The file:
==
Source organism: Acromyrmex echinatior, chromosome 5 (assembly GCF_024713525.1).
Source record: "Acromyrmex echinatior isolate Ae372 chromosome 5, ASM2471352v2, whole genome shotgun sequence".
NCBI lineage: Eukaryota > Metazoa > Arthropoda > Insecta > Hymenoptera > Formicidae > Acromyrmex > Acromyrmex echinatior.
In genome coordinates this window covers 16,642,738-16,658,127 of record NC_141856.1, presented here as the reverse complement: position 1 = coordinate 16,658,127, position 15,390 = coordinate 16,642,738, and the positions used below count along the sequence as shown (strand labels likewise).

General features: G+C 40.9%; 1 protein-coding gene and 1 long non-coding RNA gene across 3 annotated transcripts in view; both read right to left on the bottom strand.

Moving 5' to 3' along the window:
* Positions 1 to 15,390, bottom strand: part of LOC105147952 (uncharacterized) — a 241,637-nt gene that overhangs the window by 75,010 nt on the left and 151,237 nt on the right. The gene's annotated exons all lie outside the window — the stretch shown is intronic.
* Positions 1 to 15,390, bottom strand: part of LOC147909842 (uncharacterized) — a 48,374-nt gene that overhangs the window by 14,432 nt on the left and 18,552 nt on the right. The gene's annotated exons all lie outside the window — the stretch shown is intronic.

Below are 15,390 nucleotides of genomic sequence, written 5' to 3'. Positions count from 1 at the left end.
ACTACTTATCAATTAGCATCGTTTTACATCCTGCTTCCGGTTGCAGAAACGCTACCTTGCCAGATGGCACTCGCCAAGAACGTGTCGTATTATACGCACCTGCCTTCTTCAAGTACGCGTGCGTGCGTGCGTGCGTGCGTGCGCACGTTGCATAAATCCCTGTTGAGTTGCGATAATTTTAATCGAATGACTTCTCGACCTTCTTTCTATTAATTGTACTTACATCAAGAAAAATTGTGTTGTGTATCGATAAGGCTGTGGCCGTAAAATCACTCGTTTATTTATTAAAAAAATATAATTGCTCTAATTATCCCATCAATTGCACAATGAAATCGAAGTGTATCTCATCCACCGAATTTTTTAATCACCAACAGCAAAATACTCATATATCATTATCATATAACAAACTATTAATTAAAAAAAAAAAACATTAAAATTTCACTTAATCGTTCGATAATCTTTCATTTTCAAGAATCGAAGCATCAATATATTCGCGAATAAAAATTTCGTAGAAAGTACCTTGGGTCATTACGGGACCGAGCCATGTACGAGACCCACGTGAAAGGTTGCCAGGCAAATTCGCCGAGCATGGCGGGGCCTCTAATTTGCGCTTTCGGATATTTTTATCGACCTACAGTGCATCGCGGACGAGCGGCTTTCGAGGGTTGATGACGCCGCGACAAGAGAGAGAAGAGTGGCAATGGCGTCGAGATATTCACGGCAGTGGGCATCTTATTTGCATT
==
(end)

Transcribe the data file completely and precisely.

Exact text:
Source organism: Acromyrmex echinatior, chromosome 5 (assembly GCF_024713525.1).
Source record: "Acromyrmex echinatior isolate Ae372 chromosome 5, ASM2471352v2, whole genome shotgun sequence".
NCBI lineage: Eukaryota > Metazoa > Arthropoda > Insecta > Hymenoptera > Formicidae > Acromyrmex > Acromyrmex echinatior.
In genome coordinates this window covers 16,642,738-16,658,127 of record NC_141856.1, presented here as the reverse complement: position 1 = coordinate 16,658,127, position 15,390 = coordinate 16,642,738, and the positions used below count along the sequence as shown (strand labels likewise).

General features: G+C 40.9%; 1 protein-coding gene and 1 long non-coding RNA gene across 3 annotated transcripts in view; both read right to left on the bottom strand.

Moving 5' to 3' along the window:
* Positions 1 to 15,390, bottom strand: part of LOC105147952 (uncharacterized) — a 241,637-nt gene that overhangs the window by 75,010 nt on the left and 151,237 nt on the right. The gene's annotated exons all lie outside the window — the stretch shown is intronic.
* Positions 1 to 15,390, bottom strand: part of LOC147909842 (uncharacterized) — a 48,374-nt gene that overhangs the window by 14,432 nt on the left and 18,552 nt on the right. The gene's annotated exons all lie outside the window — the stretch shown is intronic.

Below are 15,390 nucleotides of genomic sequence, written 5' to 3'. Positions count from 1 at the left end.
ACTACTTATCAATTAGCATCGTTTTACATCCTGCTTCCGGTTGCAGAAACGCTACCTTGCCAGATGGCACTCGCCAAGAACGTGTCGTATTATACGCACCTGCCTTCTTCAAGTACGCGTGCGTGCGTGCGTGCGTGCGTGCGCACGTTGCATAAATCCCTGTTGAGTTGCGATAATTTTAATCGAATGACTTCTCGACCTTCTTTCTATTAATTGTACTTACATCAAGAAAAATTGTGTTGTGTATCGATAAGGCTGTGGCCGTAAAATCACTCGTTTATTTATTAAAAAAATATAATTGCTCTAATTATCCCATCAATTGCACAATGAAATCGAAGTGTATCTCATCCACCGAATTTTTTAATCACCAACAGCAAAATACTCATATATCATTATCATATAACAAACTATTAATTAAAAAAAAAAAACATTAAAATTTCACTTAATCGTTCGATAATCTTTCATTTTCAAGAATCGAAGCATCAATATATTCGCGAATAAAAATTTCGTAGAAAGTACCTTGGGTCATTACGGGACCGAGCCATGTACGAGACCCACGTGAAAGGTTGCCAGGCAAATTCGCCGAGCATGGCGGGGCCTCTAATTTGCGCTTTCGGATATTTTTATCGACCTACAGTGCATCGCGGACGAGCGGCTTTCGAGGGTTGATGACGCCGCGACAAGAGAGAGAAGAGTGGCAATGGCGTCGAGATATTCACGGCAGTGGGCATCTTATTTGCATT